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Derek Semeraro wrote:
2200G is a great addition to the budget market. It allows Ryzen to be a part of entry-level PC's without a video card being needed. Compared to the i3-8100, the CPU capability is slightly less but the integrated graphics are somewhat better. At $100, 2200G is a very good deal.

However, the 2400G is a tougher sell. While not a bad deal for the computing power it has to offer overall, it faces a dillemma. Budget builders may not want to spend +70% more money. And at the same time, enthusiasts builds will just add a video card that makes the 2400G's iGPU obsolete in comparison. With the prices of video cards highly inflated at the moment, 2400G does have a place for those who are saving up for a powerful GPU, but that's really it.


Saying "somewhat" is very inaccurate. Raven Ridge APU graphics are significantly better than anything intel has (but of course still fall short of a dGPU over $130 or so). I agree with the rest of your comments.

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main: athlon II 240e + Dark Knight, MSI 785GM-E65, Dell RM112, 4GB G-Skill, HVR-2250, 256GB Samsung 830 & 3TB WD Red, CM Elite 341
laptop (backup): IBM Thinkpad X60s, LV CoreDuo 1.66, Samsung 840 120GB
laptop (main): Dell XPS13 9343 FHD i5, 128GB SSD, blissfully silent almost all the time


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 Post subject: Re: AMD Ryzen APUs (Raven Ridge)
PostPosted: Thu Mar 22, 2018 8:47 pm 
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You're right. Upon looking at more benchmarks, the Ryzen's are significantly better graphically than the i3-8100. Both Ryzen APU's seem to be almost at the level of a GT 1030, which retailed at $70 and is $100 now due to the GPU shortage. This won't be enough for enthusiast standards, but it can still let the machine do things that Intel's integrated graphics couldn't. Modern games seem to run smoothly at 1080p, if settings are turned down to the lowest; I can't say this for Intel's iGPU's. These can also provide the extra horsepower needed for photo editing, video editing and 3d model creation on at a beginner level. Video and photo editing are tasks that benefit from having a decent or good GPU, but buying a high-end video card is not necessarily imperative. Of course, eventually games will get more demanding and those into creative work will want to have better performance. But, by then, the GPU price hike will probably be resolved, and, in any event, for many people, the Ryzen APU line will be a perfect solution for those who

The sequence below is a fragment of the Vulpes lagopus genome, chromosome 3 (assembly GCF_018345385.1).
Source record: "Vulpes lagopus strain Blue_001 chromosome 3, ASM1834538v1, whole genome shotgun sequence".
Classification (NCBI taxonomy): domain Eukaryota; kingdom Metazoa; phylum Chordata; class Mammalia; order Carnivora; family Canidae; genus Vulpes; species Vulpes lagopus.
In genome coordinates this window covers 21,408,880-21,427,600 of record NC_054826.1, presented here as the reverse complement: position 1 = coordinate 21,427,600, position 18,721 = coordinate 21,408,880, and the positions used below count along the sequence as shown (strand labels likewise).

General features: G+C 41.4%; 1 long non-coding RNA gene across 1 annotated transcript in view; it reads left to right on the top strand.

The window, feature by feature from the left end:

The 2200G is a great deal for the money. Paying $100 for it's CPU alone last year was already not a bad deal, but the fact that it has $60-70 worth of GPU power on top of that and is still ~$100 is impressive. The 2400G is still a good deal, but the benchmarks all-around show only a marginal improvement compared to the 2200G.